Women at Work

Four young women of different ethnic backgrounds converse in a homey lounge
Illustration by Bodil Jane/Folio Art

On First-Year Family Weekend the fall of my sophomore year, a lone father wandered down the steep concrete stairs of Canaday Hall and through the basement doors into the Harvard College Women’s Center. As a part-time intern, I was there to answer questions from curious parents about what we do.

The father carefully examined our walls, filled with students’ artistic depictions of our concept “Gender Is a Constellation,” colorful posters of groundbreaking women in STEM, and a treasured signed photo of transgender actress and activist Laverne Cox from her talk on campus in 2014. On the table beside a large tray of assorted safer-sex supplies, our signature combination of freshly baked cookies and assorted Trader Joe’s teas was laid out to nourish visitors: on any given day, students pass through our space to fill their mugs with coffee or tea on the way to a morning lecture, or nap on the couches between classes.

“This is wonderful, don’t get me wrong,” the father said to me, finally. “But I just can’t believe that Harvard in this day and age still needs a women’s center.”


The critical work taking place in our basement space sometimes seems to escape visitors, friends, and family members, who hold preconceived ideas of what a “women’s center” might be. Are we a shelter? A sorority? A women’s health clinic?

Gender inequity and the role of our space have certainly changed since the first women’s center opened at Harvard-Radcliffe in 1971. The 1970s saw a nationwide growth of campus women’s centers as a result of a growing feminist movement and student activism. Given the historical exclusion of women from universities, the new centers centralized resources related to sexual health and daycare, while providing a physical space for women to meet, disseminate information, and organize for gender equity on and off campus.

Nearly 50 years later, part of that father’s confusion likely stemmed from the following facts: Harvard and Radcliffe Colleges officially merged in 1999, and today, women constitute 48 percent of the undergraduate population. Six iterations after the center’s initial founding, its current incarnation was established in 2006, seemingly after great strides in gender equality on campus. So why did Harvard still need a Women’s Center?

When I posed the question to another intern and two of my bosses, they each answered without hesitation, “That question itself is exactly why we need a Women’s Center.” If that father had never stumbled upon our space, I wondered, would he ever have considered what it’s like to be a woman-identifying student at Harvard today? Across the University, women hold just 31 percent of tenured and tenure-track faculty positions. Women are underrepresented among students concentrating in STEM fields. Among undergraduates, 32.5 percent of women (and 11.4 percent of men) have reported some type of nonconsensual sexual contact. The pervasive gender inequity that ignited the movement to establish women’s centers in the 1970s has not fully disappeared.

The feminism guiding our work at the center has evolved since the twentieth century to address inequity beyond comparisons between men and women. After all, not all women were assigned “female” at birth. As a women’s center, we often reckon with how to serve and empower non-binary students who don’t identify as either “man” or “woman” and more generally, transgender or genderqueer students who don’t identify with the gender they were assigned at birth. These students often face additional barriers and marginalization that get erased in conversations about gender inequity or the experiences of women on campus.

Thinking about gender and womanhood that way also benefits someone like me, assigned “female” at birth and identifying as a “woman” today. When I give “Gender 101: Beyond the Binary” workshops to students, faculty, and staff, I bring everyone into the conversation to show how often we do not neatly map onto categories of biological sex or common gender stereotypes. I am not a woman simply because I was assigned “female” at birth or simply because I like wearing makeup and have certain anatomical body parts. Nor am I a woman despite my love for beer or my ability to be a leader. I am a woman for all of the reasons I choose to be, and the bits and pieces that make up my own definition of womanhood are shaped by the ways I inhabit this world as a Harvard student, a daughter of Korean immigrants, an American, and more.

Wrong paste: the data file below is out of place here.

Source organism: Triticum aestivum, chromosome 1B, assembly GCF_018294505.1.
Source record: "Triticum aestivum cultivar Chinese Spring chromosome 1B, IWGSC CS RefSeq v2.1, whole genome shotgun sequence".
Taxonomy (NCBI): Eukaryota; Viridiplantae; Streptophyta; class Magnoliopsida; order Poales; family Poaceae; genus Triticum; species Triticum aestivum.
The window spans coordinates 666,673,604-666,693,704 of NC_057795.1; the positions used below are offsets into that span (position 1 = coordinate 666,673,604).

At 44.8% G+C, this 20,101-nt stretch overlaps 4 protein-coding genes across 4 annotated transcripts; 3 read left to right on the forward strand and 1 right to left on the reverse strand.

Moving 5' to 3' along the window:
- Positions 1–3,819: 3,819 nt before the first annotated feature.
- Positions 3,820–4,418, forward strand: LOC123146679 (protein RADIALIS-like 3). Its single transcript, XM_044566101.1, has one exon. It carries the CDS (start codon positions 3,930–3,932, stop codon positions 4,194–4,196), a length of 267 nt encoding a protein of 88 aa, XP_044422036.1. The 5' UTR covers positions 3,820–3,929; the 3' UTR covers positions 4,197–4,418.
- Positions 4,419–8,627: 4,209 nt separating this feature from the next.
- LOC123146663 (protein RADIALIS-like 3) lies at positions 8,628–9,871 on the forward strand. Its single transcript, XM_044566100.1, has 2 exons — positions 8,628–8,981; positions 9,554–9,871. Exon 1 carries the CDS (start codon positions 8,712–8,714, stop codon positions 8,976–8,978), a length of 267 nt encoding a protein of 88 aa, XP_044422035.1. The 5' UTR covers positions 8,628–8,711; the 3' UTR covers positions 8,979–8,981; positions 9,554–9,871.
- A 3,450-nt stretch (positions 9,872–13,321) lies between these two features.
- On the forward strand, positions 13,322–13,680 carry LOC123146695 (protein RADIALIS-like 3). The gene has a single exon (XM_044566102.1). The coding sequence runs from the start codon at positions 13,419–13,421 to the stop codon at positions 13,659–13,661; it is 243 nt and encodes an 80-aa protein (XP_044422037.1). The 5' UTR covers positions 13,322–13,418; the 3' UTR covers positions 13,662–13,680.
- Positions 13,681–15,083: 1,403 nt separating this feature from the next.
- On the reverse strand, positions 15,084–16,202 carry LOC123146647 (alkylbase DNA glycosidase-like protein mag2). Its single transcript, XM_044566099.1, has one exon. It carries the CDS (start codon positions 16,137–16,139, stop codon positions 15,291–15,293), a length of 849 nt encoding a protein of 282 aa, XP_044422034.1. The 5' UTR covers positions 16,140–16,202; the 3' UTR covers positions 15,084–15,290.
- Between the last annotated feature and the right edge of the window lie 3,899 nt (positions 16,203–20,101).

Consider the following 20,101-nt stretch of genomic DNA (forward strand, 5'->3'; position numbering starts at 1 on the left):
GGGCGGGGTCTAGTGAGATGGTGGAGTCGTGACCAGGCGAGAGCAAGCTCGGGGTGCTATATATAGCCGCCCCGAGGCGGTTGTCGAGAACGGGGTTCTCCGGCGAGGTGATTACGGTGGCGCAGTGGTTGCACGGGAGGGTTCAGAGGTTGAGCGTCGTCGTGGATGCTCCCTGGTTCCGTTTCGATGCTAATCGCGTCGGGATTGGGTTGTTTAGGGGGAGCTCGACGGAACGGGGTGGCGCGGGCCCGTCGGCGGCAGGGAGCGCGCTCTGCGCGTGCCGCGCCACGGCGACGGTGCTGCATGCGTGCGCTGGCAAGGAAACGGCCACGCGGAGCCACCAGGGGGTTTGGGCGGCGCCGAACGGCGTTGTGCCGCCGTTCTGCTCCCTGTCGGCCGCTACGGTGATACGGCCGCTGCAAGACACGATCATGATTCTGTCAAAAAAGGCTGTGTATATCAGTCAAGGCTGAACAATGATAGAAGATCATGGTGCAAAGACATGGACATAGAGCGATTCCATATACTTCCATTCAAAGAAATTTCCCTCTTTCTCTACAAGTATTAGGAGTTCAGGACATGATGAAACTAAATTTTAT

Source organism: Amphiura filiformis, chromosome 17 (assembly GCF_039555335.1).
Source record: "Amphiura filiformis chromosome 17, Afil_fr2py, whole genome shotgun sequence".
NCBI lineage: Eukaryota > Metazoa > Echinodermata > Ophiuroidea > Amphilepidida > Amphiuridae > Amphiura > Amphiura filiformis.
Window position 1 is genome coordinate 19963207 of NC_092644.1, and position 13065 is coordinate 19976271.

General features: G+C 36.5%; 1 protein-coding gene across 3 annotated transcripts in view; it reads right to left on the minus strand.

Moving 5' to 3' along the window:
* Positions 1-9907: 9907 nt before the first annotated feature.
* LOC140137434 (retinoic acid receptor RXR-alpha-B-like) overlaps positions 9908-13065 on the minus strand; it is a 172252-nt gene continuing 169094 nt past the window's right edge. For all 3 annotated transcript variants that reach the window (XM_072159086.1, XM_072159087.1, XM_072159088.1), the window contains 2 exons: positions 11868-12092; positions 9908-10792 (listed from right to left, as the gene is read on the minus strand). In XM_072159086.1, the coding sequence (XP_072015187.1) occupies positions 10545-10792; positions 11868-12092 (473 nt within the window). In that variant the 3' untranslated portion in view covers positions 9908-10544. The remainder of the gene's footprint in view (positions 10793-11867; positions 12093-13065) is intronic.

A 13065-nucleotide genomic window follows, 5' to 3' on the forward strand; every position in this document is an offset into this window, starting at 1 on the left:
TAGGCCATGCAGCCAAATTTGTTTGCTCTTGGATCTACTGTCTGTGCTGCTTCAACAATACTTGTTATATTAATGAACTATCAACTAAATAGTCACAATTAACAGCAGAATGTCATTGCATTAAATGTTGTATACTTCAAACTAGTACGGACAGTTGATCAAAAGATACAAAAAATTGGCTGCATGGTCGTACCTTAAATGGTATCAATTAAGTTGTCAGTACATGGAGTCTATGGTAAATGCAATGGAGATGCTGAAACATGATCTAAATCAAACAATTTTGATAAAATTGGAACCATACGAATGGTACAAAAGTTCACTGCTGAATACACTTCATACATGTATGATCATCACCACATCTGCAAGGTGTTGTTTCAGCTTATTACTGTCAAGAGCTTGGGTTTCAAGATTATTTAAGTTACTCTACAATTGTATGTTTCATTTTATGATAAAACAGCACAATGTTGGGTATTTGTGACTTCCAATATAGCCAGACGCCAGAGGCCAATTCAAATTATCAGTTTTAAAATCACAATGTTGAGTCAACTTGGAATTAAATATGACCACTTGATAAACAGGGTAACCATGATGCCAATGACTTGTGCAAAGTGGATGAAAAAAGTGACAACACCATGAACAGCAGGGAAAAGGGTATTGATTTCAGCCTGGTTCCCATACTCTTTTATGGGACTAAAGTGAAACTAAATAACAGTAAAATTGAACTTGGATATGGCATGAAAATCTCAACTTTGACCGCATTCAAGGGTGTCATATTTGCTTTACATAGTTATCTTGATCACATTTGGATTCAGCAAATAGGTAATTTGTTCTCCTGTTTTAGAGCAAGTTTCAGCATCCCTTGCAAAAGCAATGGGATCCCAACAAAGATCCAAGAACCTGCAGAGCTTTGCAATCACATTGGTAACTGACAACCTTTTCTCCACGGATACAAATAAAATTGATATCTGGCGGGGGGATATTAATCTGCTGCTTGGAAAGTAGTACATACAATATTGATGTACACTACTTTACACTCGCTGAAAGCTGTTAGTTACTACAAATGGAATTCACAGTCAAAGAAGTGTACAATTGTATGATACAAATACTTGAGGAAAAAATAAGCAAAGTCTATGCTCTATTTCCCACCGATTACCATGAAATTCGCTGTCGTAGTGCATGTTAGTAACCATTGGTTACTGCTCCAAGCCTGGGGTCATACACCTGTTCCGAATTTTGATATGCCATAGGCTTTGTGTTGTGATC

The success of twentieth-century feminism has enabled young women like me to attend an integrated Harvard College and enter Harvard’s traditionally masculine spheres and spaces. Yet these same spaces often undervalue traditionally feminine traits like emotional care—an important expression of my personal identity as a woman. The Women’s Center’s emphasis on community care and emotional well-being is sometimes dismissed as “fluff.” But that care has been critical to fostering a feeling of belonging on this campus that is often overlooked in University discussions about “inclusion” or “belonging.”

The center’s director, Heidi Wickersham, agrees. “There’s that tangible aspect we can quantify—in the access to opportunities and development fostered by our Women in STEM program, for example,” she acknowledges. “But how do you quantify the feeling of the space? It’s hard to describe that intangible essence of what we do.”


Part of that intangible essence is a deep sense of community and belonging based on shared values of equity, justice, and empathy. The numbers in the center’s annual report may fail to capture its comforting care, but I feel it through the famous hugs of Bridget Duffy, the department administrator of the College’s Office of Equity, Diversity, and Inclusion, which includes the Women’s Center and four other units. I smell it in the aroma of cinnamon-dusted snickerdoodles baking in our small kitchen’s oven to celebrate our weekly “Woman Crush Wednesday.” I taste it in the sip of warm hot chocolate I take during a conversation with fellow interns about Janelle Monáe’s new album. On a campus where Annenberg Hall, with its high, chandelier-lined ceilings, can feel daunting and far from home, students like me yearn for the familiarity and small creature comforts found in the kitchen, sofas, and television in our intimate lounge.